Cover of 25 O’Clock
I have to say, of bands that don’t actually exist, the Dukes of Stratosphear are probably my favorite. Particularly since they found a way of actually releasing a couple of records in spite of that handicap. In fact, the new reissues on Ape House represent probably the third or fourth time I’ve bought them — CD, Vinyl and now CD again. The original CD issue — the two-on-one disc Chips from the Chocolate Fireball — was pretty good, though it didn’t have any of the original artwork or anything available, looking basically like a generic best-of release. These discs, however, feature the original art from the vinyl releases of the two records along with remastered audio, bonus tracks and demos and liner notes from, for some reason, those guys in XTC.
Actually — if there is anything wrong with these reissues is that the cover art lets everyone in on the joke — they’re the very first releases with XTC’s name on the cover — “XTC as the Dukes of Stratosphear”. Admittedly, by this point, everyone knows already, but still. While the liners are upfront about the true identities of the members and the titles of the records made before and after, at least they ARE credited to Sir John Johns, The Red Curtain and Lord Cornelius Plum rather than Andy Partridge, Colin Moulding and Dave Gregory. Sir John Johns provides overall notes and song-by-song liners, while Lord Plum goes into great detail on the gear used (as is typically his want) — while the Red Curtain more or less remains relatively mysterious, giving only a page or two in each record just of general thoughts.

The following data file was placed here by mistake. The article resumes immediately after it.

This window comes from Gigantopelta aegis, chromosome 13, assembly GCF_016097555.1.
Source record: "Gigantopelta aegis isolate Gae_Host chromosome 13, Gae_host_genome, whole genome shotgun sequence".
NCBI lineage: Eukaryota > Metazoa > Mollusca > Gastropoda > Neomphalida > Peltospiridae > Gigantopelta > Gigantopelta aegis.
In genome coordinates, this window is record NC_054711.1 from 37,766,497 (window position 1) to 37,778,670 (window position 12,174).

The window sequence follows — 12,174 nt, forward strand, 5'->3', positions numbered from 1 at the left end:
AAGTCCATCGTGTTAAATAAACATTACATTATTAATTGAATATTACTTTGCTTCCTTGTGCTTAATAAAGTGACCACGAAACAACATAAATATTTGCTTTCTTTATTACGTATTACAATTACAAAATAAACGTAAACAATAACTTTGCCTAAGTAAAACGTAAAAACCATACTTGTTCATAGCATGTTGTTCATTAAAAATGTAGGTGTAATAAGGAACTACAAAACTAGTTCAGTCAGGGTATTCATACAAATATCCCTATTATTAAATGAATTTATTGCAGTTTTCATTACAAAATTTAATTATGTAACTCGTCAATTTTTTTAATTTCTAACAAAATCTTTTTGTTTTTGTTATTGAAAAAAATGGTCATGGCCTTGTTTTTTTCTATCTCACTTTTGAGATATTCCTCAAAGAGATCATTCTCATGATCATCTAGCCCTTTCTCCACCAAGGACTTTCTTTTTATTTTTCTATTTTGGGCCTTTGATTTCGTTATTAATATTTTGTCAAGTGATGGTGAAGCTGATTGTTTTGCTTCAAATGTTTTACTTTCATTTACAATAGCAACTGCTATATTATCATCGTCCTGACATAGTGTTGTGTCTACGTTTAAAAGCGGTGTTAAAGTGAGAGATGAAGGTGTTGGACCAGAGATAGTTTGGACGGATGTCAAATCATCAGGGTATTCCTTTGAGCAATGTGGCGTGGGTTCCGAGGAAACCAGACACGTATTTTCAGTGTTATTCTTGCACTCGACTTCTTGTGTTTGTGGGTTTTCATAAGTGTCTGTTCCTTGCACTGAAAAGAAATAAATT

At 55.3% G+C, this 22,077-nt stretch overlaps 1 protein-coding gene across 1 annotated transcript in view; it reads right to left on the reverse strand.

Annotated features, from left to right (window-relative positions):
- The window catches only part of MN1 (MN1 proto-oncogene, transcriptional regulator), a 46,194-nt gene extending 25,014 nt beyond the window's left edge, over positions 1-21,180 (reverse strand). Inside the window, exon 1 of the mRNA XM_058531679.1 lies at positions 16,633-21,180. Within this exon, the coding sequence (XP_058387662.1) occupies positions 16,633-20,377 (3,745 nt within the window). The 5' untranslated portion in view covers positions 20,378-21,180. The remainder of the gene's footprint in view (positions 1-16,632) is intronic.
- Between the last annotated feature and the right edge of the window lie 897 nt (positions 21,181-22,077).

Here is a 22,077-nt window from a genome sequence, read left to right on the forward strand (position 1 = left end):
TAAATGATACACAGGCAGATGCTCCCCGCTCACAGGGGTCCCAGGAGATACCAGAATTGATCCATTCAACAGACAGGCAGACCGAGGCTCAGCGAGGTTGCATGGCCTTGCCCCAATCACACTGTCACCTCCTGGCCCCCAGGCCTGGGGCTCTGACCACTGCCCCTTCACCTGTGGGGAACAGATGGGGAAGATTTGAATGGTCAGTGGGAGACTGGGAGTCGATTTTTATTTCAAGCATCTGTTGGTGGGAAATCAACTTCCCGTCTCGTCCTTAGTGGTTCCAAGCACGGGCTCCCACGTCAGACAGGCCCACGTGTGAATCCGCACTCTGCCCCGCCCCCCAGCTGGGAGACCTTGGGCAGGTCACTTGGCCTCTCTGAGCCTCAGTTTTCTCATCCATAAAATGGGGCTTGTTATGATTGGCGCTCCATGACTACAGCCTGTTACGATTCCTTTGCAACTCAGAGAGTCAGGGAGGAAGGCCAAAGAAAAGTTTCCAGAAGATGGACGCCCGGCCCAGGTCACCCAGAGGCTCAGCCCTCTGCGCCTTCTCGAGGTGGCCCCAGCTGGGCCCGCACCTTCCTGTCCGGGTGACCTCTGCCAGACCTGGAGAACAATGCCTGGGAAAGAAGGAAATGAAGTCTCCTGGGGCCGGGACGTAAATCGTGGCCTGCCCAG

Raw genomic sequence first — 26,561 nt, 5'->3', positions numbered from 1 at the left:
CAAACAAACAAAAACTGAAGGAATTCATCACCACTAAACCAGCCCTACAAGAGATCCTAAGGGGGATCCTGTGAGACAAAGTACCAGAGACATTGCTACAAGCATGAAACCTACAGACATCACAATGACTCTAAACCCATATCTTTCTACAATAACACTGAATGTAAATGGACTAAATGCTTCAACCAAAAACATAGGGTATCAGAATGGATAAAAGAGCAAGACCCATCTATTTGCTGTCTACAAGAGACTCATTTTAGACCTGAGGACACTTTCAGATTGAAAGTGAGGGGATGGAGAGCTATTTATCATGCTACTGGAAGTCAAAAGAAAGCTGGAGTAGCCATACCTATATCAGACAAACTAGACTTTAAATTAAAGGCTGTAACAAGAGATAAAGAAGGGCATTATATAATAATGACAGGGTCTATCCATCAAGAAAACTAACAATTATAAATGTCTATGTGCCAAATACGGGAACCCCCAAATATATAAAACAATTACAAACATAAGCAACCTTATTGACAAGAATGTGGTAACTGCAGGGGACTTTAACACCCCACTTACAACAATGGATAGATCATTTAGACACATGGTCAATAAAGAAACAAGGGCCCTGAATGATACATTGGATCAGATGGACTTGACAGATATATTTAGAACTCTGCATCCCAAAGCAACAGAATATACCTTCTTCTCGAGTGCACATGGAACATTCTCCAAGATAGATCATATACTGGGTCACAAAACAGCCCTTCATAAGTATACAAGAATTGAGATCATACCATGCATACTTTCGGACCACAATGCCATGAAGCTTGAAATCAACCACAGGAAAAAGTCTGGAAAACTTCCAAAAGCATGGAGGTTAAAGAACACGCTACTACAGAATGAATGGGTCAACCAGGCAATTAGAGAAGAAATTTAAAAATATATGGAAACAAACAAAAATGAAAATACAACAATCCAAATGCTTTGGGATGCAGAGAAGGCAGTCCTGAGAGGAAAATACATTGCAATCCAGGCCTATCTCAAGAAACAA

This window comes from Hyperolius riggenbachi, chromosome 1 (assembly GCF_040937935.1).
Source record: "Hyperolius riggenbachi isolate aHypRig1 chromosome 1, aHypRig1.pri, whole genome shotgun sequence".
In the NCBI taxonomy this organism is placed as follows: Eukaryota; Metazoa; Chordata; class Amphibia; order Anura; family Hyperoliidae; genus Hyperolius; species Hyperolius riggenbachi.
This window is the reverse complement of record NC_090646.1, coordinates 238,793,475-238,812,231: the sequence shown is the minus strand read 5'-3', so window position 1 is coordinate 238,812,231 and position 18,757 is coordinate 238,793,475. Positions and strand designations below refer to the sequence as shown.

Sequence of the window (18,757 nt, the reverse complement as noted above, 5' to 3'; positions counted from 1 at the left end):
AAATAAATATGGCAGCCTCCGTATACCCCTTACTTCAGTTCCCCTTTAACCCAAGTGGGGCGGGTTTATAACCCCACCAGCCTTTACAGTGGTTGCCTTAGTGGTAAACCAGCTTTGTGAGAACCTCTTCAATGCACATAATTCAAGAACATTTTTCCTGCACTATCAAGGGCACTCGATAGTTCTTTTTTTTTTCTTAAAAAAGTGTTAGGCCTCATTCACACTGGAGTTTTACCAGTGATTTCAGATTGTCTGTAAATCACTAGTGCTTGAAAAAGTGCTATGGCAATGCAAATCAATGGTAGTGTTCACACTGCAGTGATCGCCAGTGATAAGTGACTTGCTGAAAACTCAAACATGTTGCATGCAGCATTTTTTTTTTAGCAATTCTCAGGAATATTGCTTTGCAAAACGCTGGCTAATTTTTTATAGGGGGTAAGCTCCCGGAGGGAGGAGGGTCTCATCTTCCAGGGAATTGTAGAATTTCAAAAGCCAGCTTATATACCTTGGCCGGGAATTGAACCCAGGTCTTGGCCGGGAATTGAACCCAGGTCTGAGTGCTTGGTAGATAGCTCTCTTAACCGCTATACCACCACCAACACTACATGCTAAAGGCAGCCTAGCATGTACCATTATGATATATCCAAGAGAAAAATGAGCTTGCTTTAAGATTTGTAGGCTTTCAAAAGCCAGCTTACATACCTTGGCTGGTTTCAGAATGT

The bonus tracks on 25 O’Clock include some lost Dukes songs, like “Nicely Nicely Jane” and “Susan Revolving”, as well as some more recent ones (apparently they’d briefly recovered from that fatal falafel-related kitchen accident that felled them) — “Open A Can of Human Beans” for an MS charity record, and a couple of Sir John Johns solo cuts recorded for other projects. Psonic Psunspot‘s bonus tracks are all demos (including a couple that appeared on the Fuzzy Warbles set), but they’re all quite interesting besides. The only track I can think of that’s missing is It’s Snowing Angels, which I thought was a Dukes track officially, but I could be mis-remembering.
The long-lost-panto-XTC followup was to be a Bubblegum Music album. A few cuts released like “Candymine” and “Standing In For Joe” make me wish that had been completed; the XTC records are all pretty much uniformly great, but when they’re dressing up as other folks, they seem to have more fun — be it as The Colonel, Mr. Partridge, The Three Wise Men or, of course, the pinnacle of the FakesTC, The Dukes themselves. I’ve heard that Andy’s gotten sick of songwriting of late — perhaps, though, one of the other selves that lives in his brain might want a turn at the helm soon. The world can always use more Andy Partridge music… and, hey, why not more Andy Patridges as well?